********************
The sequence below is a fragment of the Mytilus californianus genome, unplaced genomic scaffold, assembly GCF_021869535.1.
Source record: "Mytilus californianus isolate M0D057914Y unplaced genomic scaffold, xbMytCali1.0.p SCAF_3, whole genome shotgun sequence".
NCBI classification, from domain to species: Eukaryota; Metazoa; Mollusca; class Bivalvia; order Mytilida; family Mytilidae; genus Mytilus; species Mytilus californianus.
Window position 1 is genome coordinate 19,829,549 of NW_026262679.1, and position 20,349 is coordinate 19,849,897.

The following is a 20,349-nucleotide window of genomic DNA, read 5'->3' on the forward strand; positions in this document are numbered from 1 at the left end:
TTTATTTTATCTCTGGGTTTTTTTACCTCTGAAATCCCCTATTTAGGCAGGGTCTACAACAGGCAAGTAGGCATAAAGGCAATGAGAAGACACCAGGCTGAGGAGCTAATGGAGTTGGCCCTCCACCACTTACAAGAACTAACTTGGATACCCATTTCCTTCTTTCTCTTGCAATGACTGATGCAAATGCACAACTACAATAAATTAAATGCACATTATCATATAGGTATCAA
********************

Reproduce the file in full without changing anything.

The sequence below is a fragment of the Mytilus californianus genome, unplaced genomic scaffold, assembly GCF_021869535.1.
Source record: "Mytilus californianus isolate M0D057914Y unplaced genomic scaffold, xbMytCali1.0.p SCAF_3, whole genome shotgun sequence".
NCBI classification, from domain to species: Eukaryota; Metazoa; Mollusca; class Bivalvia; order Mytilida; family Mytilidae; genus Mytilus; species Mytilus californianus.
Window position 1 is genome coordinate 19,829,549 of NW_026262679.1, and position 20,349 is coordinate 19,849,897.

The following is a 20,349-nucleotide window of genomic DNA, read 5'->3' on the forward strand; positions in this document are numbered from 1 at the left end:
TTTATTTTATCTCTGGGTTTTTTTACCTCTGAAATCCCCTATTTAGGCAGGGTCTACAACAGGCAAGTAGGCATAAAGGCAATGAGAAGACACCAGGCTGAGGAGCTAATGGAGTTGGCCCTCCACCACTTACAAGAACTAACTTGGATACCCATTTCCTTCTTTCTCTTGCAATGACTGATGCAAATGCACAACTACAATAAATTAAATGCACATTATCATATAGGTATCAA